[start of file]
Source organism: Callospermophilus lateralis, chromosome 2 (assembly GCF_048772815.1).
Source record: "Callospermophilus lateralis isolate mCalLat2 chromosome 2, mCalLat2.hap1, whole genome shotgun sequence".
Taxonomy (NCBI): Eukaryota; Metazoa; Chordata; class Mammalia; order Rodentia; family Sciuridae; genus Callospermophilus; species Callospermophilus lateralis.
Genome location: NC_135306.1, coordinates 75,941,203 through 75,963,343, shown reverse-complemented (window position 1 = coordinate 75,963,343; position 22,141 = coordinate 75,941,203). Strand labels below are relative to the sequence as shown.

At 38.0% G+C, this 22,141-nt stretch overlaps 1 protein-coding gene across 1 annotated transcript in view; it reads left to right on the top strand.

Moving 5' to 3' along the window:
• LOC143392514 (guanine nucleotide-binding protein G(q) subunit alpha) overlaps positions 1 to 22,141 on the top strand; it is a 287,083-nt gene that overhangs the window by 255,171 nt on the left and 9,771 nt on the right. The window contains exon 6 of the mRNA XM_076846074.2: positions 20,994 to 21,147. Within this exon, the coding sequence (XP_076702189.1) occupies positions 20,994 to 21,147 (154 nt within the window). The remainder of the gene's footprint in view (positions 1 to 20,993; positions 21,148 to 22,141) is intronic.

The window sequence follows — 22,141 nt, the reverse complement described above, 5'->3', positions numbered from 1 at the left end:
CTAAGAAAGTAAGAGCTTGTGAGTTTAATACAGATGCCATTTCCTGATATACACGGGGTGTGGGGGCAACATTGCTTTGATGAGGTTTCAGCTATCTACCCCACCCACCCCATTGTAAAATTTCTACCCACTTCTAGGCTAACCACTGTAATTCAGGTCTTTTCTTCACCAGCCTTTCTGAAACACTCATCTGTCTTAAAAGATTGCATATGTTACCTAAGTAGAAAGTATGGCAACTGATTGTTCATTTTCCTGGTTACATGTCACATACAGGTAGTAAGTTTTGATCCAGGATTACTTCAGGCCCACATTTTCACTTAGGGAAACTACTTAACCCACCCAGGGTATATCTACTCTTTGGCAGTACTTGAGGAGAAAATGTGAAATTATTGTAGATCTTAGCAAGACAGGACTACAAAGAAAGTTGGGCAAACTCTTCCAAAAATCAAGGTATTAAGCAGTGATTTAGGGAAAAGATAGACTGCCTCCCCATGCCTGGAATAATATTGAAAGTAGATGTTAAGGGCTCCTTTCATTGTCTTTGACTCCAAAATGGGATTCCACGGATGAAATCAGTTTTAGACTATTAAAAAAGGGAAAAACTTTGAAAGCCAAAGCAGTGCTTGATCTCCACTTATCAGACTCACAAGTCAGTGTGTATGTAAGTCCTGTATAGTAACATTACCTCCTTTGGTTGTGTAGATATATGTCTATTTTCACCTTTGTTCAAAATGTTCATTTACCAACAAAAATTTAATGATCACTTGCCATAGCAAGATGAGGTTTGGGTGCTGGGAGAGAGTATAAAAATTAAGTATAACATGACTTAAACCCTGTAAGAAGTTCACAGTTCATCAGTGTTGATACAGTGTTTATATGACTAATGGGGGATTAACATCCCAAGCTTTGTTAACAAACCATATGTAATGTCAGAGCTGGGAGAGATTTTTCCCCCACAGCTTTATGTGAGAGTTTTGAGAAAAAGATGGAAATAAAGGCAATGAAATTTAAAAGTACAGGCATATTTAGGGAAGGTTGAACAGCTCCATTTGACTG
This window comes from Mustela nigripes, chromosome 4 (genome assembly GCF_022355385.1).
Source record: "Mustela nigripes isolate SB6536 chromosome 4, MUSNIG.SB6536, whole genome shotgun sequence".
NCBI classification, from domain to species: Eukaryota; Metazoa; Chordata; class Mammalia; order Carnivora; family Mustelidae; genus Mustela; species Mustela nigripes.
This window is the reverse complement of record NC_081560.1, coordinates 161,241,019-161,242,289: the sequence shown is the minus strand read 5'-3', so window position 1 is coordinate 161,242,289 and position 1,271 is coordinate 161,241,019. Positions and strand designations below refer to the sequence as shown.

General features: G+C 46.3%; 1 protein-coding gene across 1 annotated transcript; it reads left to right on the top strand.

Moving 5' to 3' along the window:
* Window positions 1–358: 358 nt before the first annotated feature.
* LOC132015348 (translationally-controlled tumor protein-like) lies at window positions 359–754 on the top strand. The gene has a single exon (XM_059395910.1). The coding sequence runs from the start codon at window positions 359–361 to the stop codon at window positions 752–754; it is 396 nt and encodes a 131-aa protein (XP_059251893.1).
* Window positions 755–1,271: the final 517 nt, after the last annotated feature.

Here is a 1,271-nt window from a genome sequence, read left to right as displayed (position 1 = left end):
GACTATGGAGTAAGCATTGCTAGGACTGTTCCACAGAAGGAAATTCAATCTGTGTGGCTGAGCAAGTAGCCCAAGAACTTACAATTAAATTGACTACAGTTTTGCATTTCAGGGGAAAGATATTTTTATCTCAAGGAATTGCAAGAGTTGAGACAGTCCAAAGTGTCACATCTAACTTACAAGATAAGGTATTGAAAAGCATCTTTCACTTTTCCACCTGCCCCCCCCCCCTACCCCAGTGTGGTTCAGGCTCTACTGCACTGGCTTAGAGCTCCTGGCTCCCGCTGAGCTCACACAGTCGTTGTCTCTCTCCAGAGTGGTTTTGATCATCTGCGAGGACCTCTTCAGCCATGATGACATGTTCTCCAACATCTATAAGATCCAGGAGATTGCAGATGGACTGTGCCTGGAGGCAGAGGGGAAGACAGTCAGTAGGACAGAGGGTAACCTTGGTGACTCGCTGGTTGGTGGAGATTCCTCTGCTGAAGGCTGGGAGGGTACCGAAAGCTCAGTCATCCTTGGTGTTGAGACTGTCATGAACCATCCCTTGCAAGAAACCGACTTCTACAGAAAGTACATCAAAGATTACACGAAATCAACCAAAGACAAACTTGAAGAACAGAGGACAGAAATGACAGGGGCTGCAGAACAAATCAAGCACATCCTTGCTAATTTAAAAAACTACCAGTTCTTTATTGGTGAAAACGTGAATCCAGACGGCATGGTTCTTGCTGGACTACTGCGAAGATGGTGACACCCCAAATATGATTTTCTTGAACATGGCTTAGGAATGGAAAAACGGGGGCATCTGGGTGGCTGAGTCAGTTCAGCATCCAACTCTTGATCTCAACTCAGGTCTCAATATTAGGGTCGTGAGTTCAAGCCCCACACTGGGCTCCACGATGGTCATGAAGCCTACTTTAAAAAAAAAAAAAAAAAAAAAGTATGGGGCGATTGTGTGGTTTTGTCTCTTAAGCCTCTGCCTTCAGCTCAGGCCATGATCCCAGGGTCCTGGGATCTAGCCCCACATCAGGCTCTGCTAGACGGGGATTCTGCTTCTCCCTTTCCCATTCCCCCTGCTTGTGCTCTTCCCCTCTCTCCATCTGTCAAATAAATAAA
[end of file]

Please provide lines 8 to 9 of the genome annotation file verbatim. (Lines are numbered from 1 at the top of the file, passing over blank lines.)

The window sequence follows — 22,141 nt, the reverse complement described above, 5'->3', positions numbered from 1 at the left end:
CTAAGAAAGTAAGAGCTTGTGAGTTTAATACAGATGCCATTTCCTGATATACACGGGGTGTGGGGGCAACATTGCTTTGATGAGGTTTCAGCTATCTACCCCACCCACCCCATTGTAAAATTTCTACCCACTTCTAGGCTAACCACTGTAATTCAGGTCTTTTCTTCACCAGCCTTTCTGAAACACTCATCTGTCTTAAAAGATTGCATATGTTACCTAAGTAGAAAGTATGGCAACTGATTGTTCATTTTCCTGGTTACATGTCACATACAGGTAGTAAGTTTTGATCCAGGATTACTTCAGGCCCACATTTTCACTTAGGGAAACTACTTAACCCACCCAGGGTATATCTACTCTTTGGCAGTACTTGAGGAGAAAATGTGAAATTATTGTAGATCTTAGCAAGACAGGACTACAAAGAAAGTTGGGCAAACTCTTCCAAAAATCAAGGTATTAAGCAGTGATTTAGGGAAAAGATAGACTGCCTCCCCATGCCTGGAATAATATTGAAAGTAGATGTTAAGGGCTCCTTTCATTGTCTTTGACTCCAAAATGGGATTCCACGGATGAAATCAGTTTTAGACTATTAAAAAAGGGAAAAACTTTGAAAGCCAAAGCAGTGCTTGATCTCCACTTATCAGACTCACAAGTCAGTGTGTATGTAAGTCCTGTATAGTAACATTACCTCCTTTGGTTGTGTAGATATATGTCTATTTTCACCTTTGTTCAAAATGTTCATTTACCAACAAAAATTTAATGATCACTTGCCATAGCAAGATGAGGTTTGGGTGCTGGGAGAGAGTATAAAAATTAAGTATAACATGACTTAAACCCTGTAAGAAGTTCACAGTTCATCAGTGTTGATACAGTGTTTATATGACTAATGGGGGATTAACATCCCAAGCTTTGTTAACAAACCATATGTAATGTCAGAGCTGGGAGAGATTTTTCCCCCACAGCTTTATGTGAGAGTTTTGAGAAAAAGATGGAAATAAAGGCAATGAAATTTAAAAGTACAGGCATATTTAGGGAAGGTTGAACAGCTCCATTTGACTG